The movie reasonably but not entirely follows Maugham's excellent novel. Howard's Carey is naive and vulnerable and for much of the movie his sad eyes remind one of a doe facing a double-barreled shotgun. Mildred is unrestrainedly wicked, a user of the worst kind, her sole preoccupation with her own needs barely disguised when she tries to wheedle Carey with a thin patina of affectionate words (and offers-at one point she promises she'll do "anything [he] wants," a daring statement for the times and one I'm sure audiences fully understood.
Pre-Code it may be but Mildred's quick-march dissolution would have satisfied the League of Catholic Decency. The ending is conventional-sin loses, principled behavior triumphs.
Director John Cromwell wrought excellent performances from his two main stars, one well-established, the other established largely because of this film. The atmosphere is 1930s London and the trip back in time is worth taking.
Available on DVD.
9/10 (for Davis's and Howard's performances)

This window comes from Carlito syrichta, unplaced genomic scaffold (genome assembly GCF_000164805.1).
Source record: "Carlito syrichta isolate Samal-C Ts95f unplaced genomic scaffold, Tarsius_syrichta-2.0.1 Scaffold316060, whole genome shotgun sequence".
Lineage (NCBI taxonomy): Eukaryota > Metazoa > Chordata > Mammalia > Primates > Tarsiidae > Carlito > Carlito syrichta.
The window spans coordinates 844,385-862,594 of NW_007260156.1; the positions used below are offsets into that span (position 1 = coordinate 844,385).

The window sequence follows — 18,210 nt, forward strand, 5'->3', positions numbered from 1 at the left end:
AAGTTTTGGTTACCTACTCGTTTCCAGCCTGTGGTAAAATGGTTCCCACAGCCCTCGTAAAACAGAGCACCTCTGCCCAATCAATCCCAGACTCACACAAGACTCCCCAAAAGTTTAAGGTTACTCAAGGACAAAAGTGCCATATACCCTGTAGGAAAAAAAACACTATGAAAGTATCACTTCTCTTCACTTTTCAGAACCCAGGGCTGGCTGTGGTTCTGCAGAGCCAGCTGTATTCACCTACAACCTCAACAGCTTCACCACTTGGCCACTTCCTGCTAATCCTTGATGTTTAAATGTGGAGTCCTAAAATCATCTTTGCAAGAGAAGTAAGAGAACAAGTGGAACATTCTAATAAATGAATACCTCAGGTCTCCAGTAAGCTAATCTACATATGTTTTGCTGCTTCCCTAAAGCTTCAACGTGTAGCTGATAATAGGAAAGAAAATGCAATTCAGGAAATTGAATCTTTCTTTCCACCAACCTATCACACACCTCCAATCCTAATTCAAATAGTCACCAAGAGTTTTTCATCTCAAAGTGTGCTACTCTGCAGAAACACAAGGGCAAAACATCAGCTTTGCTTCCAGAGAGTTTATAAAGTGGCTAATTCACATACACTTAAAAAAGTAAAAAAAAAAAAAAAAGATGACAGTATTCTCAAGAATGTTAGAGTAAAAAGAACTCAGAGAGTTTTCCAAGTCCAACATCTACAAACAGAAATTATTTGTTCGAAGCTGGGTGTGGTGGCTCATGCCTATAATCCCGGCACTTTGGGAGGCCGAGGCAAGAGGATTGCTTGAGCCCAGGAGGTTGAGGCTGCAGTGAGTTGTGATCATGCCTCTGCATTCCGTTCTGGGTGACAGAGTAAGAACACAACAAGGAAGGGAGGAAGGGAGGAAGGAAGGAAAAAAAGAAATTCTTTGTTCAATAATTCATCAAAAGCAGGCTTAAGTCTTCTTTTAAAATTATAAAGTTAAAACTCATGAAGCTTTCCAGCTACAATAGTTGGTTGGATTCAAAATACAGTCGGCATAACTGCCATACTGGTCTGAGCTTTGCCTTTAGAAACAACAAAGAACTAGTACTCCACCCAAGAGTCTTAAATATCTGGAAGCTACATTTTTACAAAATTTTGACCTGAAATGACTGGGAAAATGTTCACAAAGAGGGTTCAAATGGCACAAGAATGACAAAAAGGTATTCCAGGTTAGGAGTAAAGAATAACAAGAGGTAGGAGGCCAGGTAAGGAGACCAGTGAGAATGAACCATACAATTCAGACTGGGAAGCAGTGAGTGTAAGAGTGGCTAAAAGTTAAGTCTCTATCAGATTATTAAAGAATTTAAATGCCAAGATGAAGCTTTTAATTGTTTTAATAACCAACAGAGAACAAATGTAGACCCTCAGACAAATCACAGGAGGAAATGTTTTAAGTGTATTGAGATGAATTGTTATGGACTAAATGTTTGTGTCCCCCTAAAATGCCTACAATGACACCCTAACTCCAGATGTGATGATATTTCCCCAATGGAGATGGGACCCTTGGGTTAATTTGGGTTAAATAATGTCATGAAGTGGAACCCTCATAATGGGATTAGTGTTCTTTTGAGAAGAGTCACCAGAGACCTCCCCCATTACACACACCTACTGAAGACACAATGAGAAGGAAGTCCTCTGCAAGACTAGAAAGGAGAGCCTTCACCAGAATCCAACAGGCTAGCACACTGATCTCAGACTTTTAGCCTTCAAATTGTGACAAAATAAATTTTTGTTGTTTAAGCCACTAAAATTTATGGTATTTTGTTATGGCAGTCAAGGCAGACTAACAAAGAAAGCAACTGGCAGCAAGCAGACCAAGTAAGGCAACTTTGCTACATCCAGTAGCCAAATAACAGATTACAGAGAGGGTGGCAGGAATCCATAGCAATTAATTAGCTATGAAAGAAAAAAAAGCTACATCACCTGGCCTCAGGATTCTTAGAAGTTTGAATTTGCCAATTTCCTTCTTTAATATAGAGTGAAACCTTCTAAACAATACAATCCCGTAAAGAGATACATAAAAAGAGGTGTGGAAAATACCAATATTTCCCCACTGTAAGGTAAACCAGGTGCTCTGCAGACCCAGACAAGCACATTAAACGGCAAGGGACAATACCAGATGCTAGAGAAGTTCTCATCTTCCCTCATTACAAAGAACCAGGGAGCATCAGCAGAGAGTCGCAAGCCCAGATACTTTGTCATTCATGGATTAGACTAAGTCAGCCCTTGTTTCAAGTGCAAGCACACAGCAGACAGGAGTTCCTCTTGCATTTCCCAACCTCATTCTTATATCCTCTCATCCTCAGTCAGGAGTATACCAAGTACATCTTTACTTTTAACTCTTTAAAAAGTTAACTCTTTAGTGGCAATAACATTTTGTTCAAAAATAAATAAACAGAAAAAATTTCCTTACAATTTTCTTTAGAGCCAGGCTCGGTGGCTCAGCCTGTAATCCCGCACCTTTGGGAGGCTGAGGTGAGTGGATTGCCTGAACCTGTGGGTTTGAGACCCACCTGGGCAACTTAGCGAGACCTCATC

...that the Bette Davis version of this film was better than the Kim
Despite all of the other comments written here, I really prefer the Bette Davis version, even though the Novak version has a more coherent story line.
However: Davis' Mildred's raw emotions seem to me to be more apt to a sluttish girl who seems easily to become a prostitute.
And it is those raw emotions that constitute *part* of what the poor doctor falls in love with. He has emotions of despair, of failure, of "otherness" - strong emotions that he represses. Davis' Mildred, on the other hand, displays her emotions immediately and without censure. She has no feelings of despair, or of failure, or of "otherness"; rather, she is merely surviving as a poor Cockney woman in the Victorian era.